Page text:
SPRINGFIELD, IL – Illinois lawmakers returned to the state Capitol to a series of budget-related hearings as leaders begin debate about how to fix the $6.3 billion budget shortfall for Fiscal Year 2016, according to State Senator Dave Syverson (R-Rockford).
The same week of the April 15 deadline for filing taxes, Illinoisans learned that they live in the worst state in the nation to be a taxpayer.
Also during the week, Gov. Bruce Rauner continued the state’s response to the April 9 tornadoes that ravaged three northern Illinois counties. State agencies are continuing to respond on the ground, and on April 14, the Governor’s office issued an order that allows residents and businesses affected by the storms until October 31 to file their taxes.
Appropriations Hearings Scheduled Around Illinois
A series of appropriations committee hearings were held in Champaign, Springfield, and Edwardsville this week. Each of the marathon hearings dealt with the current and proposed fiscal adjustments intended to bring Illinois’ budget back from the abyss.
After 12 long years of fiscal malpractice by former Governors Rod Blagojevich and Pat Quinn and Democrat supermajorities in the General Assembly, lawmakers on both sides of the aisle are now working to establish spending priorities and balance the state budget. Since taking office in January, Governor Bruce Rauner has worked with both Republican and Democrat lawmakers to tackle the state’s serious financial problems.
While a legislative fix to balance the current state budget and keep government operations running was recently signed into law, passage of that measure was just the beginning of the difficult budget decisions legislators will be required to make in the coming months. On April 14, the Director of the Governor’s Office of Management and Budget told lawmakers that an additional $100 million in statutory fiscal reductions may be needed.
Republican Senators acknowledged that the magnitude of the state’s fiscal problems make difficult spending reductions necessary. Senate GOP legislators underscored the need to first identify ways to reduce inefficiencies and redundancies in state government, pointing out there are often six, eight, or even a dozen different state agencies or grant programs dealing with the same issue.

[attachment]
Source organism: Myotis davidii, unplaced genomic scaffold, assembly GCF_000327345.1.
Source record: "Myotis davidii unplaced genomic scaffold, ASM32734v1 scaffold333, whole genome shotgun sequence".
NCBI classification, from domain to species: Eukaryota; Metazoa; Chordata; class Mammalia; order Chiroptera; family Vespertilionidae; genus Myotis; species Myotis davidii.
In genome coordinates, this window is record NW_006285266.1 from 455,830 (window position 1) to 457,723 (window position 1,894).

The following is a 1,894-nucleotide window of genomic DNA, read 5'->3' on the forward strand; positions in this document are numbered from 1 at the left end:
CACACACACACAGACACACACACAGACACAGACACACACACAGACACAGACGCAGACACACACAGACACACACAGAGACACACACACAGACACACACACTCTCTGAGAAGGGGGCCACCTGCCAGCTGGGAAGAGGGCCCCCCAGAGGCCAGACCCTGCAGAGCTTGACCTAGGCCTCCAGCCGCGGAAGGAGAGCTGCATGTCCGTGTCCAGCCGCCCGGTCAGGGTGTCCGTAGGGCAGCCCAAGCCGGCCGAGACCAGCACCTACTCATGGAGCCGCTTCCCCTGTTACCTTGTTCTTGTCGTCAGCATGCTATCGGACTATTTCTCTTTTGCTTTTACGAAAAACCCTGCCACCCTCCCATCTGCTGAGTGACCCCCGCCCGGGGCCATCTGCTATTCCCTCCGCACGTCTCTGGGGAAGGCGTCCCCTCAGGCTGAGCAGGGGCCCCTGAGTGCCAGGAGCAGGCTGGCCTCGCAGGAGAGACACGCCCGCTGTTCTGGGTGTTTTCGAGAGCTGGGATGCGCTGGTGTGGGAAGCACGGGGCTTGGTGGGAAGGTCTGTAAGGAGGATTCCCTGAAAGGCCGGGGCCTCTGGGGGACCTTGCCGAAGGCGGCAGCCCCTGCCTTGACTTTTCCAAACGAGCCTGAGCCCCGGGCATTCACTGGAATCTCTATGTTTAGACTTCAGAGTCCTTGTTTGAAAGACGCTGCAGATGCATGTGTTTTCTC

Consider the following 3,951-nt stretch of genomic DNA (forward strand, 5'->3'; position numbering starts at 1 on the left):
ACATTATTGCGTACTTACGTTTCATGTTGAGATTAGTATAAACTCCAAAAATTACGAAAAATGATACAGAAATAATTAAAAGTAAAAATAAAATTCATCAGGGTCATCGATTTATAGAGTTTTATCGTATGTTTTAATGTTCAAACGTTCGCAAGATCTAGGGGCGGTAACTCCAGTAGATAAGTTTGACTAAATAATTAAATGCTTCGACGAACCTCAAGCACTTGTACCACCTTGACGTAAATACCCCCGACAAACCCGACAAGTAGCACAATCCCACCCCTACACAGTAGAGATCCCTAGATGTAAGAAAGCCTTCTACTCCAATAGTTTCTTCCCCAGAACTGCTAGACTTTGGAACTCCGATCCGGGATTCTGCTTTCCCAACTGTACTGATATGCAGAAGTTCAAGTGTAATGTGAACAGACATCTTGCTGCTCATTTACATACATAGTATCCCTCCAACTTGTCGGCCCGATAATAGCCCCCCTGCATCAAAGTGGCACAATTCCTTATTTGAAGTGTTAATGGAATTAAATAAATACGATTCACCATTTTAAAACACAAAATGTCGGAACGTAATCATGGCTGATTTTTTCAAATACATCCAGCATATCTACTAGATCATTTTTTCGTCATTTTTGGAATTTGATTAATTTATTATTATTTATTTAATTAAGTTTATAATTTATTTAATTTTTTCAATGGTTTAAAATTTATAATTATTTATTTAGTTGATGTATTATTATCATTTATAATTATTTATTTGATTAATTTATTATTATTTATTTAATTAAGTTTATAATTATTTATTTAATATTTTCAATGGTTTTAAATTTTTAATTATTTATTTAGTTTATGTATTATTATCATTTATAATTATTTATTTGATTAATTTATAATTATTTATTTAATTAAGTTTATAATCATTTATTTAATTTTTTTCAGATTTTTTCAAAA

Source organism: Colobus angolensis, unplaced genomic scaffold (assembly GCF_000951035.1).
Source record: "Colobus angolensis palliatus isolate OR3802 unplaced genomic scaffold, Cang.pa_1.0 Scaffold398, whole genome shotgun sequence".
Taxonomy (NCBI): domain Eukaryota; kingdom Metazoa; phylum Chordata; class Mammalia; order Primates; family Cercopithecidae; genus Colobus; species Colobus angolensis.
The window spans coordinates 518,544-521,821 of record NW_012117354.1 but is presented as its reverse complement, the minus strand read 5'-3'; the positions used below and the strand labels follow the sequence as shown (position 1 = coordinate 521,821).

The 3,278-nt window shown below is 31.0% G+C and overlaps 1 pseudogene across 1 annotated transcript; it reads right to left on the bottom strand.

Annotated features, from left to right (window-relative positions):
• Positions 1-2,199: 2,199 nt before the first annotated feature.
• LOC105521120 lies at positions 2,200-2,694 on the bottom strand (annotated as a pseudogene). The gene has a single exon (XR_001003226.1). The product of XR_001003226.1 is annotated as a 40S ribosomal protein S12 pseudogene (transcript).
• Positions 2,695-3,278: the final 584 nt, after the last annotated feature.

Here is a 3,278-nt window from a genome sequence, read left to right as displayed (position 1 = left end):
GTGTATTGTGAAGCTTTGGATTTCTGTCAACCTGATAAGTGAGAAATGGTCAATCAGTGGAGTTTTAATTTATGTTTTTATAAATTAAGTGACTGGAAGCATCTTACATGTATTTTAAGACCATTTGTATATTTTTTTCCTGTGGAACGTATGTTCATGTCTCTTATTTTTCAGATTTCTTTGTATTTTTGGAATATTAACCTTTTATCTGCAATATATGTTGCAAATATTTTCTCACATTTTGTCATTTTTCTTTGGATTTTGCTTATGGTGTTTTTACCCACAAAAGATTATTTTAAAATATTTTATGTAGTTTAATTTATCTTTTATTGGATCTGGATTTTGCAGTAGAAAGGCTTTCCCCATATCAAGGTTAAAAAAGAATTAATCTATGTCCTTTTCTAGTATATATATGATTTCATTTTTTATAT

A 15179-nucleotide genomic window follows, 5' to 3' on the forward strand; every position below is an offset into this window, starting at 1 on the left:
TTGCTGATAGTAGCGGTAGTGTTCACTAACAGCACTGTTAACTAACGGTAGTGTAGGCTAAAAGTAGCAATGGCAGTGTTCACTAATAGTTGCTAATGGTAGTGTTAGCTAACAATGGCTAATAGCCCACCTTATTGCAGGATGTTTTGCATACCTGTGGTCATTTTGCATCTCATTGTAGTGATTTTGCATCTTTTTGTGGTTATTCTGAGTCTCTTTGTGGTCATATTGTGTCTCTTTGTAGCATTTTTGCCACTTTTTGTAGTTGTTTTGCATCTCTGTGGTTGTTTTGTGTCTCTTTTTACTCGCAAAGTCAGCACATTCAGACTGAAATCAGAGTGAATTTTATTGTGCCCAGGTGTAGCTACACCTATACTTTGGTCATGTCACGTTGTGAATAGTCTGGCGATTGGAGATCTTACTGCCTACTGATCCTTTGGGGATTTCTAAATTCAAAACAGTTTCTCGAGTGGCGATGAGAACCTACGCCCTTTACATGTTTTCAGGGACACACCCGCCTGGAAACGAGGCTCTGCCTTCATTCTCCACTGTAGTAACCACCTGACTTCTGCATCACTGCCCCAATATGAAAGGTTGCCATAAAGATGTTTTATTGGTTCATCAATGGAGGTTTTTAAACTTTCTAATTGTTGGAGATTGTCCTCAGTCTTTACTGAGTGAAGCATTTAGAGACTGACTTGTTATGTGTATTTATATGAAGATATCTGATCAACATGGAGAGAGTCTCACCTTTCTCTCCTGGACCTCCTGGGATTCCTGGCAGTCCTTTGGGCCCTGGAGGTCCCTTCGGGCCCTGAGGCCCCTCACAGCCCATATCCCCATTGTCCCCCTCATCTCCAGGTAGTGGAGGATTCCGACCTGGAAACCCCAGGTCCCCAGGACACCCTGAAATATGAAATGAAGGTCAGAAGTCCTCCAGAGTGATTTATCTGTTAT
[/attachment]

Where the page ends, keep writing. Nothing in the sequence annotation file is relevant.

For the second straight week, Senators Chapin Rose (R-Mahomet) and Dale Righter (R-Mattoon) asked university leaders and agency grant recipients about Illinois’ severely lopsided workers’ compensation and unemployment costs, which negatively impact their “bottom lines.” It’s estimated that much-needed reforms to workers’ compensation and unemployment insurance would result in significant rate reductions; the State of Illinois would save millions in reductions to associated employee costs.
Land of Lincoln’s Taxation Blues
Online financial tool WalletHub produced another scathing review of Illinois residents’ tax burdens, following last week’s study showing our property tax bill as being the second highest in the nation. Their newest study shows that Illinois ranks dead last - 51st among states for our combined state and local tax rates.
The study shows the average Illinoisan will pay an estimated $7,719 in state and local taxes just for the privilege of living in Illinois. This adds up to 2.5 times more than the most tax-friendly states. Sadly, WalletHub also found that Illinois residents don’t get much bang for their buck—the state ranks 41st for return on taxpayers’ investment.
Renegade, Fraudulent Truckers Face Log Book Crackdown
In an effort to combat fraudulent trucking log books, State Sen. Chris Nybo (R-Elmhurst) passed Senate Bill 1582 to increase the penalties for violations on motor carriers who “cook the books.” Fraudulent log books can easily become an issue when an overtired trucker exceeds legal limits on driving hours—distracted driving or falling asleep at the wheel has caused accidents resulting in bodily harm and death.
For those who violate motor carrier drivers’ hours-of-service regulations, Nybo’s bill would increase the current Class 4 felony to a Class 3 felony, which requires tougher sentencing requirements. Senate Bill 1582 is now awaiting action by the House of Representatives.
Anderson passes first bill
Freshman State Sen. Neil Anderson (R-Moline) celebrated his 33rd birthday during the week by passing his first piece of legislation, which aims to make life a little easier for veterans coming back home.
Senate Bill 1603 would allow returning combat veterans to have their Illinois license plate fees waived for one year following their return from service. The legislation follows a long line of bills to help make adjusting to civilian life slightly easier for Illinois-based service personnel.
Anderson’s bill now awaits action by the House of Representatives.
Senator Syverson and Representative Pritchard meet with IEMA Director James Joseph and ComEd employees during tornado cleanup efforts.